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Re: (TFT) Story

In a message dated 2/11/2008 3:37:03 PM Central Standard Time, 
selfinflicted_wounds@boardermail.com writes:

> > ----- Original Message -----
> > From: ErolB1
> > 
> > In fact, proper levels of production and efficient distribution are what
> > cause the problem: From the point of view of the NPCs (and PCs) in 
> > the game world,
> > it's a Good Thing for magic to be cheap and plentiful due to
> > practical-but-unromantic methods of doing things that produce more 
> > stuff for less cost and
> > effort. It's only a problem for the GM and players, looking down on the 
> world
> > from their godlike vantage - and not seeing things done in the emotionally
> > satisfying "traditional" ways.
> > 
> I think we're on the same sheet of music here.
> My point with Campaigns is that this can be acomplished through the design 
> of the gameworld itself.

Actually I don't think we're on the same sheet of music. Your position, if I 
understand it correctly, is that "industrial magic disease" can be shut down 
by screwing down the economy. My position is that that won't be more than a 
speed bump unless you screw down the economy so hard that it's no longer medieval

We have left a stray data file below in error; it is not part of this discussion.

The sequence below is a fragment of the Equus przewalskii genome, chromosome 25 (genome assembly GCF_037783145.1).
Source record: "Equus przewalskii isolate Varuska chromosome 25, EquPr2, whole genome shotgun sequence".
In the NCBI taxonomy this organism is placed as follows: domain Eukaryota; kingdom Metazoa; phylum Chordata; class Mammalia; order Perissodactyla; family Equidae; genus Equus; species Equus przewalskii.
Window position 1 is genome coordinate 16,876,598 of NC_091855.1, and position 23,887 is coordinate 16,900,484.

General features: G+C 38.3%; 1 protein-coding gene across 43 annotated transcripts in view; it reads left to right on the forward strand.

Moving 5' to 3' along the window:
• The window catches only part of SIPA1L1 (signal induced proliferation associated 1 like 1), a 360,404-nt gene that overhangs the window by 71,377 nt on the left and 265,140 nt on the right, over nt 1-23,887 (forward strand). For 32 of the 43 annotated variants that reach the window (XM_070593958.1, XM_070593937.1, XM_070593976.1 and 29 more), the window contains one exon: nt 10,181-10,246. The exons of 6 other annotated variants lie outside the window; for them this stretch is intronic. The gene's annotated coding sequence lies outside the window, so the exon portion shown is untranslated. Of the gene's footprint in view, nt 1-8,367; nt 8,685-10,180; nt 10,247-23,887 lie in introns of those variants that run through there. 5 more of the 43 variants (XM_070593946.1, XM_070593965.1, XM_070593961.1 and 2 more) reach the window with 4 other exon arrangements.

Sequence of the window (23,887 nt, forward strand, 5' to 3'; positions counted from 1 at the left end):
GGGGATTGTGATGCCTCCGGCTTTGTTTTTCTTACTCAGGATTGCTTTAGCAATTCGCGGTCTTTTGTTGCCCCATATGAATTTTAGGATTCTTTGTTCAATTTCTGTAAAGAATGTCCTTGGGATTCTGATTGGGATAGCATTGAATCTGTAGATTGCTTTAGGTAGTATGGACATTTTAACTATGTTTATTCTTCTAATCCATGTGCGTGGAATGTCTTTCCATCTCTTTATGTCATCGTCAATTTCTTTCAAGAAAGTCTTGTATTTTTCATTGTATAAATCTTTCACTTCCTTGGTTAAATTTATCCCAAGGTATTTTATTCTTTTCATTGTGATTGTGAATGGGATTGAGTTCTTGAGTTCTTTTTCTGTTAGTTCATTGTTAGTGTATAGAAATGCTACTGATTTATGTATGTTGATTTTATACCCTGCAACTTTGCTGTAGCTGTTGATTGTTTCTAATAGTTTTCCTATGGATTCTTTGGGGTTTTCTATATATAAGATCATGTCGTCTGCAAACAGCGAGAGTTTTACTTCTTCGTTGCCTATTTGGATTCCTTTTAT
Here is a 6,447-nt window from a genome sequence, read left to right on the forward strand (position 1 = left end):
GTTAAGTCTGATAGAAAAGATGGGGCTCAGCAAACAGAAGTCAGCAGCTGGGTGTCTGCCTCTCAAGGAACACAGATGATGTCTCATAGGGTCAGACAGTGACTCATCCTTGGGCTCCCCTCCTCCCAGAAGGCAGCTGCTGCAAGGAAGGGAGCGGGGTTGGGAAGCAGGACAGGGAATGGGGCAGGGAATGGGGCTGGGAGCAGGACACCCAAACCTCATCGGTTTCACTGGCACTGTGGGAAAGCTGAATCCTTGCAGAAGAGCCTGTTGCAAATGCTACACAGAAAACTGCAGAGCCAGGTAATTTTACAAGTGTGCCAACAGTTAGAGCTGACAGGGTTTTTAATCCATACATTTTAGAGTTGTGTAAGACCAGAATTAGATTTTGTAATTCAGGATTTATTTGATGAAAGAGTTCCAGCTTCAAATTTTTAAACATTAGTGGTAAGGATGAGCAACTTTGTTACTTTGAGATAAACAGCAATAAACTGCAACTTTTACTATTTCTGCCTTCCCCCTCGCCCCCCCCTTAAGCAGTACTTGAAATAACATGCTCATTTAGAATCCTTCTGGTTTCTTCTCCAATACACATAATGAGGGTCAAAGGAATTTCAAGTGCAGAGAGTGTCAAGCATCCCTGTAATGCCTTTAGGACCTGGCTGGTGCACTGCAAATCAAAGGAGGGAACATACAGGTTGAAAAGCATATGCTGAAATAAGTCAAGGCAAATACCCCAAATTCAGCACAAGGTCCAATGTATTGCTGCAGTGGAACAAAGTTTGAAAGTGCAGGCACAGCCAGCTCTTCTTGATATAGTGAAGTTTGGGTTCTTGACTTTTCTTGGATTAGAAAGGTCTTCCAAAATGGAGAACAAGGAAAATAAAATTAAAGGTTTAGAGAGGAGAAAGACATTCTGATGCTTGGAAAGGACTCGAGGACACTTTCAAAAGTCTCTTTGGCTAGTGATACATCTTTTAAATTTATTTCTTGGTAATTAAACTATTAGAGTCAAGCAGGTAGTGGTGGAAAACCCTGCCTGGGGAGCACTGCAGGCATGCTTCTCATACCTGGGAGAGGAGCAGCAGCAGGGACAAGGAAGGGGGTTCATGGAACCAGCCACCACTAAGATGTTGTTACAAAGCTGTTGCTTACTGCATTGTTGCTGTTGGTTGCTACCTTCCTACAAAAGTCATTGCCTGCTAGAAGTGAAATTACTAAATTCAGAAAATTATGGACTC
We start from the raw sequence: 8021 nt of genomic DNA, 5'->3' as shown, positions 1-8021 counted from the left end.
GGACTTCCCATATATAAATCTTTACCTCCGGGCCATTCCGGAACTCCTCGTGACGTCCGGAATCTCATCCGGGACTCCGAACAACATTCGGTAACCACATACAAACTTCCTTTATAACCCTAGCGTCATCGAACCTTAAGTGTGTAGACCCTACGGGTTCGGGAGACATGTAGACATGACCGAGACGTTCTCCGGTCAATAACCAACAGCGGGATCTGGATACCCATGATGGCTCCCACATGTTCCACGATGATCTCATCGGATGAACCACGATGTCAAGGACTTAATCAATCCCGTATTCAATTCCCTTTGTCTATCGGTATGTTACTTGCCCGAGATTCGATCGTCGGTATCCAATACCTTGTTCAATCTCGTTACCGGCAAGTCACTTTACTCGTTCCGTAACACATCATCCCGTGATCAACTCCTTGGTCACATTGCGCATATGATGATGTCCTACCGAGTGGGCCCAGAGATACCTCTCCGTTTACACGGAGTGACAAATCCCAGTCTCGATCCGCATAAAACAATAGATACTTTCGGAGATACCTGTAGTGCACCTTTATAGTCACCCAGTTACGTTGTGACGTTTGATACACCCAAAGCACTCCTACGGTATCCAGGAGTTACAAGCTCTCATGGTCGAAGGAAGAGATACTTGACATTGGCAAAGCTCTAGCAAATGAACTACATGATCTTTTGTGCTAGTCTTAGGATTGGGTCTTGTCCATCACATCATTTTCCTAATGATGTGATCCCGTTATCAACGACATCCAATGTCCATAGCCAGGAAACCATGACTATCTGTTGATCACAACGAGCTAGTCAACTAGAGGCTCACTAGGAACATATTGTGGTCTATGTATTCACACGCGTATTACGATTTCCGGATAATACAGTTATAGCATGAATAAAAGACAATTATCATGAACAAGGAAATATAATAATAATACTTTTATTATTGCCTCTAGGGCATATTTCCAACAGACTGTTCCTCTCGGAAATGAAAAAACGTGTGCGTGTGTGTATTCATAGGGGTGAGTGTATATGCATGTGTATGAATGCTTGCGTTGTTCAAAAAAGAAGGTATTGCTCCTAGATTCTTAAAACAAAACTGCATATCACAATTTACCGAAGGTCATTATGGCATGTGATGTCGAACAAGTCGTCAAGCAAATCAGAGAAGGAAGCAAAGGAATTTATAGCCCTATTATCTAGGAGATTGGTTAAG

but something much smaller and more primitive. You seem to think that 
"industrial magic" can be avoided in a medieval economy by making people too poor to 
be able to buy magic stuff. I hold that you can't make them that poor - at 
least not with anything that still resembles a medieval economy. I'm singing that 
instead of making people *unable* to buy magic stuff, it's far better (and 
necessary to preserve "medieval") to make them *unwilling* to buy the stuff 
because it doesn't give enough benefit for the cost. 

I think the prices in ITL need adjusting to do this, along with some of the 
other rules (e.g. for Gates). I don't believe that simply changing the number 
of people in the game world or the number of silver coins available will work. 

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